"There is an old Greek story of a soldier under Antigonus who had an extremely painful disease that was likely to bring him soon to the grave. This soldier was always first in the charge, rushing into the hottest part of the fray, as the bravest of the brave. His pain prompted him to fight, that he might forget it; and he was not afraid of death, because he knew that in any case he had not long to live. Antigonus greatly admired the valor of his soldier, and discovered his malady and had him cured by one of his most eminent physicians of the day. But from that moment the warrior was absent from the front of the battle. Now he sought his ease; for, as he remarked to his companions, he had something worth living for--health, home. family, and other comforts, and he would not risk his life now as he had before. "So, when our troubles are many we are often by grace made courageous in serving our God. We feel that we have nothing to live for in this world, and we are driven, by hope of the world to come, to exhibit zeal, self-denial, and industry. But how often is it otherwise in better times! For then the joys and pleasures of this world make it hard for us to remember the world to come, and we sink into inglorious ease." Spurgeon
Let's face it: sometimes living here can be a real drag. Hassles at work, problems in the home, friends that let you down, temptations that nag and nag until you give in ... In our moments of frustration we might find ourselves crying out, with David
We are aliens and strangers in your sight, as were all our forefathers. Our days on earth are like a shadow, without hope. 1 Chron. 29:15
It's easy for us to feel that Christ has deserted us, and to wonder why He couldn't have lifted us off this unfriendly soil along with Him. But that attitude assumes that our sole purpose in being a Christian is to get quickly to the safety of heaven and eternal bliss.
Kingdom living really isn't about bliss--it's about loving God. And living here, on earth, instead of in heaven, is about hungering for God all the more.
Is this a little like pounding your head against a brick wall because it feels so good when you stop? No, not really. The obvious answer is that we have been left behind to serve God's purpose--to lead others to Him, to teach, to edify the body. But beyond that, yearning for God is part of the process.
As the deer pants for streams of water, so my soul pants for you, O God. My soul thirsts for God, for the living God. When can I go and meet with God? Psalm 42:1-2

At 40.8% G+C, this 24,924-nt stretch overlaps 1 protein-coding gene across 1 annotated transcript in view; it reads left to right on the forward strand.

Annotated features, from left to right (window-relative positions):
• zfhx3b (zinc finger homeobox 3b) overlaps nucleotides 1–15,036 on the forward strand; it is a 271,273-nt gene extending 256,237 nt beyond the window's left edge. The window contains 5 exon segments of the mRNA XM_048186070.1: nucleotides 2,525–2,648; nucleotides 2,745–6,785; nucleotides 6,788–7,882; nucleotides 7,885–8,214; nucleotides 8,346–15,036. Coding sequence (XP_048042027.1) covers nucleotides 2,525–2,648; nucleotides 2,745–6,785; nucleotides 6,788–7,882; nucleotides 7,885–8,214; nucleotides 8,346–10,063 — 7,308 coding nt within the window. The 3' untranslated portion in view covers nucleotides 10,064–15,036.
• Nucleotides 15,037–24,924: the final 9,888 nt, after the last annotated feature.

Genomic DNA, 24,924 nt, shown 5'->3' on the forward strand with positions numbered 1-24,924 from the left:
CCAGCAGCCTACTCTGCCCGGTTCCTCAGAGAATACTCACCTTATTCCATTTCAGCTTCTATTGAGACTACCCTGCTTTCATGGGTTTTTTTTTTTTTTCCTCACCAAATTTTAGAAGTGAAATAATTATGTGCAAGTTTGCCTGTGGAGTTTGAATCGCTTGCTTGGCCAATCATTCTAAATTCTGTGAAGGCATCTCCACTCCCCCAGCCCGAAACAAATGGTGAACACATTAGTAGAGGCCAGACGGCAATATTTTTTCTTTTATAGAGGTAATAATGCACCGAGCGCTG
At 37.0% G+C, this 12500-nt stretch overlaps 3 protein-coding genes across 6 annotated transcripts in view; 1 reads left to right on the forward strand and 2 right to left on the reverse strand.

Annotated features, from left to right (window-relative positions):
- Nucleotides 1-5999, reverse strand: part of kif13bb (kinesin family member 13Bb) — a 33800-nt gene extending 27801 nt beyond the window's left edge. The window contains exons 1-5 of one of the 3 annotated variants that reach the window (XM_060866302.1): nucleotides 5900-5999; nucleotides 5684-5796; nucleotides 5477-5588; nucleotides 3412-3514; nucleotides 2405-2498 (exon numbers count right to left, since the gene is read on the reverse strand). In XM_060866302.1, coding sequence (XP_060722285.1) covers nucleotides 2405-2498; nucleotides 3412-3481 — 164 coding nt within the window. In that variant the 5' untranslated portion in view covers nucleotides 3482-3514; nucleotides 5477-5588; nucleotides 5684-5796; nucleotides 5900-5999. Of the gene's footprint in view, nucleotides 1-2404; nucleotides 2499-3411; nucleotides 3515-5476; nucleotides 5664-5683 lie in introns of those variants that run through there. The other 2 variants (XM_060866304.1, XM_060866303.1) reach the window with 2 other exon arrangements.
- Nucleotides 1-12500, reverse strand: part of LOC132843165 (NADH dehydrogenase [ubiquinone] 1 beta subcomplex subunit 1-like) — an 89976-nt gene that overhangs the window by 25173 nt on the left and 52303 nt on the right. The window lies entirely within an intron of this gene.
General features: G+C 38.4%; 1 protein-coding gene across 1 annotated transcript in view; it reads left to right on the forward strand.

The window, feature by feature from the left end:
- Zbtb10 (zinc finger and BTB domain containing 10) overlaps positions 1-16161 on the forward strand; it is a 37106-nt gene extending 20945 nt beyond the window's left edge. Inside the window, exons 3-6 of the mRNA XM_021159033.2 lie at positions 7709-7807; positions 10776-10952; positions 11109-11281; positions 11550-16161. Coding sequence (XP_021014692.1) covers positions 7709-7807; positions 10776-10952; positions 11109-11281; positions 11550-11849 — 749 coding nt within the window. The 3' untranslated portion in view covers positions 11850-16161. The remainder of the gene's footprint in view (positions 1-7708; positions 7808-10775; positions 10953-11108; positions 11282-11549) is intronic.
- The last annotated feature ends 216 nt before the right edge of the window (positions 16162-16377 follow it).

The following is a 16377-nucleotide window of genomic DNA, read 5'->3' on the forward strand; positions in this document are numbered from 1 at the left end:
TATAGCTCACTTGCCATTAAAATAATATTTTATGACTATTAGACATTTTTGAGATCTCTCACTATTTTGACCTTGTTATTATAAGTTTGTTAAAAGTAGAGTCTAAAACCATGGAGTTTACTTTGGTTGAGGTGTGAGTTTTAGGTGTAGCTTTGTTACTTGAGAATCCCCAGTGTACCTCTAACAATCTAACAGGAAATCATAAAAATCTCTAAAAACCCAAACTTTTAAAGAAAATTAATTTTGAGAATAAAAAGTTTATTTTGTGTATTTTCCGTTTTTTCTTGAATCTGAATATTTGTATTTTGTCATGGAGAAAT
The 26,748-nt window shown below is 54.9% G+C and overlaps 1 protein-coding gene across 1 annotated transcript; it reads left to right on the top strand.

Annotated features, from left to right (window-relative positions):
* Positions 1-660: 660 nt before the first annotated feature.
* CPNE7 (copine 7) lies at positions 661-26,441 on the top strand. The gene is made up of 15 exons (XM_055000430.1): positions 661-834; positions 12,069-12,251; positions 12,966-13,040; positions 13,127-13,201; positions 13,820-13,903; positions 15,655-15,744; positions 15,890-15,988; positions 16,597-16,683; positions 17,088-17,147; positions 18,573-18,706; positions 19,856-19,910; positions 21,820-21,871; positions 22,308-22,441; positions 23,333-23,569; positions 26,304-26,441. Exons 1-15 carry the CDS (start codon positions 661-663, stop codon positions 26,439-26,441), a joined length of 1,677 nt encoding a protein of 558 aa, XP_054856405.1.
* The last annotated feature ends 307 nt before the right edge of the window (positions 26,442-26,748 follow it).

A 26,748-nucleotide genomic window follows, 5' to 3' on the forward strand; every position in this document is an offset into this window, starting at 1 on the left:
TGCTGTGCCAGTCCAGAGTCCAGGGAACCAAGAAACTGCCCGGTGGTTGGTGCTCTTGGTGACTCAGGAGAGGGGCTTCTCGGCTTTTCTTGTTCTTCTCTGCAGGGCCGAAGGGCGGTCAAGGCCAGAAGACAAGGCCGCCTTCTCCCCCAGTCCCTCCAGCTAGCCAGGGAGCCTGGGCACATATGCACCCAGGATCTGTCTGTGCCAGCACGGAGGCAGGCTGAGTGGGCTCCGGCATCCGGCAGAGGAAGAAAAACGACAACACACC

As I face the trials and unhappy consequences of living with my feet bound to this earth, I may long for the easy bliss of heaven. I may wish that there were finally an end to temptations and struggles and occasional failures; an end to awkward quarrels with my fellow man; an end, at last, to the troubling imperfections in my own life.
But these self-serving wishes are left whimpering in the shadow of the energizing joy found in loving and hungering after God. The process of becoming like Him is a great part of what it means to be a follower of Christ. To miss out on that is to miss out on the daily walks, daily communion--the daily process of Him pouring His life into mine.
Issue No. 80
[1.] Therefore God exalted him to the highest place and gave him the name that is above every name, that at the name of Jesus every knee should bow, in heaven and on earth and under the earth, and every tongue confess that Jesus Christ is Lord, to the glory of God the Father. Philip. 2:9-11 (return to footnote 1)
[2.] "So, because you are lukewarm neither hot nor cold I am about to spit you out of my mouth. You say, 'I am rich; I have acquired wealth and do not need a thing.' But you do not realize that you are wretched, pitiful, poor, blind and naked." Rev. 3:16-17 (return to footnote 2)
[3.] "The pride of your heart has deceived you, you who live in the clefts of the rocks and make your home on the heights, you who say to yourself, 'Who can bring me down to the ground?' Though you soar like the eagle and make your nest among the stars, from there I will bring you down," declares the LORD. Obadiah 1:3-4 (return to footnote 3)
[4.] Who shall separate us from the love of Christ? Shall trouble or hardship or persecution or famine or nakedness or danger or sword? As it is written: "For your sake we face death all day long; we are considered as sheep to be slaughtered." No, in all these things we are more than conquerors through him who loved us. Romans 8:35-37 (return to footnote 4)
[5.] There is a way that seems right to a man, but in the end it leads to death. Proverbs 14:12 (return to footnote 5)
[6.] It is written: "'As surely as I live,' says the Lord, 'every knee will bow before me; every tongue will confess to God.'" Romans 14:11 (return to footnote 6)
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Aspects is published monthly in both printed and e-mail editions. For a free subscription to either edition, contact us by one of the following methods:
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Winterset, IA 50273-8172.
Internet address: firstname.lastname@example.org
Back issues of Aspects are archived on the World Wide Web; go to http://dlampel.com and click on "Aspects".
Aspects is distributed free-of-charge. If, however, you wish to contribute financially toward this ministry, then we want you to know that your contribution will be an encouragement to us, and will be applied toward the expenses of postage and materials.